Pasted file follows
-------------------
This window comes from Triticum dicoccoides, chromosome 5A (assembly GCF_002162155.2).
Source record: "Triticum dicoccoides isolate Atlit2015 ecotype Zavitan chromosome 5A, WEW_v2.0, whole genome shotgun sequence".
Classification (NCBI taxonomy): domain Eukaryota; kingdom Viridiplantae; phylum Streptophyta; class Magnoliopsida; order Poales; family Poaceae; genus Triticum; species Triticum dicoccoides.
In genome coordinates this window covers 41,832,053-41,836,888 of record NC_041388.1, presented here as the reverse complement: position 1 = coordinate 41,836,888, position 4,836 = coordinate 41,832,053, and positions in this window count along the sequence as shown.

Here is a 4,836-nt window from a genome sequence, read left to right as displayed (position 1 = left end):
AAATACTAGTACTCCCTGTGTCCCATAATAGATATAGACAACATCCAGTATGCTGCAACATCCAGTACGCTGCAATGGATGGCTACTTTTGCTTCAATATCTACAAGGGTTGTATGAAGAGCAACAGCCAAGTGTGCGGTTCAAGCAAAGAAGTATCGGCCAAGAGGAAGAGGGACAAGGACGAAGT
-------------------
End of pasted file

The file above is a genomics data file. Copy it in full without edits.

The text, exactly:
This window comes from Triticum dicoccoides, chromosome 5A (assembly GCF_002162155.2).
Source record: "Triticum dicoccoides isolate Atlit2015 ecotype Zavitan chromosome 5A, WEW_v2.0, whole genome shotgun sequence".
Classification (NCBI taxonomy): domain Eukaryota; kingdom Viridiplantae; phylum Streptophyta; class Magnoliopsida; order Poales; family Poaceae; genus Triticum; species Triticum dicoccoides.
In genome coordinates this window covers 41,832,053-41,836,888 of record NC_041388.1, presented here as the reverse complement: position 1 = coordinate 41,836,888, position 4,836 = coordinate 41,832,053, and positions in this window count along the sequence as shown.

Here is a 4,836-nt window from a genome sequence, read left to right as displayed (position 1 = left end):
AAATACTAGTACTCCCTGTGTCCCATAATAGATATAGACAACATCCAGTATGCTGCAACATCCAGTACGCTGCAATGGATGGCTACTTTTGCTTCAATATCTACAAGGGTTGTATGAAGAGCAACAGCCAAGTGTGCGGTTCAAGCAAAGAAGTATCGGCCAAGAGGAAGAGGGACAAGGACGAAGT